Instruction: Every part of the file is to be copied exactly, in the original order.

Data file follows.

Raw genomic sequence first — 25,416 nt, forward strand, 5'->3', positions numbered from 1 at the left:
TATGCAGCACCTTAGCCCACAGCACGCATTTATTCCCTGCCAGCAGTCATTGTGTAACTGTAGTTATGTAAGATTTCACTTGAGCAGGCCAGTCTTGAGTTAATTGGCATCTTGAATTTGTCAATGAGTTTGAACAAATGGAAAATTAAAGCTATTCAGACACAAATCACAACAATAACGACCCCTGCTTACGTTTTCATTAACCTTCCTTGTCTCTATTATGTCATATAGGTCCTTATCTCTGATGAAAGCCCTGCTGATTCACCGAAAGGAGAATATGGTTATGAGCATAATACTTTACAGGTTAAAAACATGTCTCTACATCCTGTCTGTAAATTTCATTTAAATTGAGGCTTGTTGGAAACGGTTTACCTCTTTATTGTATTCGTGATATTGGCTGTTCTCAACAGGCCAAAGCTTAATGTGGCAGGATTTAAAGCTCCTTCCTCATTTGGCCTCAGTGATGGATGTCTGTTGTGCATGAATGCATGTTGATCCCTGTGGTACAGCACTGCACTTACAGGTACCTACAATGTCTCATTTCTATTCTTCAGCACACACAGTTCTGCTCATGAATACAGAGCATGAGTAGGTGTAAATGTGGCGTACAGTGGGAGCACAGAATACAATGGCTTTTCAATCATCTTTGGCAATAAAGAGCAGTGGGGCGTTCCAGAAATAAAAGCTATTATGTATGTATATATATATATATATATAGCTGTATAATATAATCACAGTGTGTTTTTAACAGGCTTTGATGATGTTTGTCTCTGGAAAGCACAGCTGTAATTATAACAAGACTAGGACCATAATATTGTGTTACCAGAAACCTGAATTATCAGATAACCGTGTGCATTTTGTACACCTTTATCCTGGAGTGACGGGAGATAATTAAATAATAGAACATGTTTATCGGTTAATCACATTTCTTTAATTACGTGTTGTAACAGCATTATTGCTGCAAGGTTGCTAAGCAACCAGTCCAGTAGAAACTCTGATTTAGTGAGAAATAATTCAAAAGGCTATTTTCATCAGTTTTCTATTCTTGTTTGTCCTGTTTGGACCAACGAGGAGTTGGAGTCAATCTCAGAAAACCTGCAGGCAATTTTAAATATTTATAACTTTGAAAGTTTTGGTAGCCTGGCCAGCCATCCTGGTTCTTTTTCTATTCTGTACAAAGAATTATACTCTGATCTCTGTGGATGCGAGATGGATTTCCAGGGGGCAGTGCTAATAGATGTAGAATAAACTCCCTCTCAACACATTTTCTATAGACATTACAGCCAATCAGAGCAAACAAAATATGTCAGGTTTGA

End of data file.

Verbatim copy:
Raw genomic sequence first — 25,416 nt, forward strand, 5'->3', positions numbered from 1 at the left:
TATGCAGCACCTTAGCCCACAGCACGCATTTATTCCCTGCCAGCAGTCATTGTGTAACTGTAGTTATGTAAGATTTCACTTGAGCAGGCCAGTCTTGAGTTAATTGGCATCTTGAATTTGTCAATGAGTTTGAACAAATGGAAAATTAAAGCTATTCAGACACAAATCACAACAATAACGACCCCTGCTTACGTTTTCATTAACCTTCCTTGTCTCTATTATGTCATATAGGTCCTTATCTCTGATGAAAGCCCTGCTGATTCACCGAAAGGAGAATATGGTTATGAGCATAATACTTTACAGGTTAAAAACATGTCTCTACATCCTGTCTGTAAATTTCATTTAAATTGAGGCTTGTTGGAAACGGTTTACCTCTTTATTGTATTCGTGATATTGGCTGTTCTCAACAGGCCAAAGCTTAATGTGGCAGGATTTAAAGCTCCTTCCTCATTTGGCCTCAGTGATGGATGTCTGTTGTGCATGAATGCATGTTGATCCCTGTGGTACAGCACTGCACTTACAGGTACCTACAATGTCTCATTTCTATTCTTCAGCACACACAGTTCTGCTCATGAATACAGAGCATGAGTAGGTGTAAATGTGGCGTACAGTGGGAGCACAGAATACAATGGCTTTTCAATCATCTTTGGCAATAAAGAGCAGTGGGGCGTTCCAGAAATAAAAGCTATTATGTATGTATATATATATATATATATAGCTGTATAATATAATCACAGTGTGTTTTTAACAGGCTTTGATGATGTTTGTCTCTGGAAAGCACAGCTGTAATTATAACAAGACTAGGACCATAATATTGTGTTACCAGAAACCTGAATTATCAGATAACCGTGTGCATTTTGTACACCTTTATCCTGGAGTGACGGGAGATAATTAAATAATAGAACATGTTTATCGGTTAATCACATTTCTTTAATTACGTGTTGTAACAGCATTATTGCTGCAAGGTTGCTAAGCAACCAGTCCAGTAGAAACTCTGATTTAGTGAGAAATAATTCAAAAGGCTATTTTCATCAGTTTTCTATTCTTGTTTGTCCTGTTTGGACCAACGAGGAGTTGGAGTCAATCTCAGAAAACCTGCAGGCAATTTTAAATATTTATAACTTTGAAAGTTTTGGTAGCCTGGCCAGCCATCCTGGTTCTTTTTCTATTCTGTACAAAGAATTATACTCTGATCTCTGTGGATGCGAGATGGATTTCCAGGGGGCAGTGCTAATAGATGTAGAATAAACTCCCTCTCAACACATTTTCTATAGACATTACAGCCAATCAGAGCAAACAAAATATGTCAGGTTTGA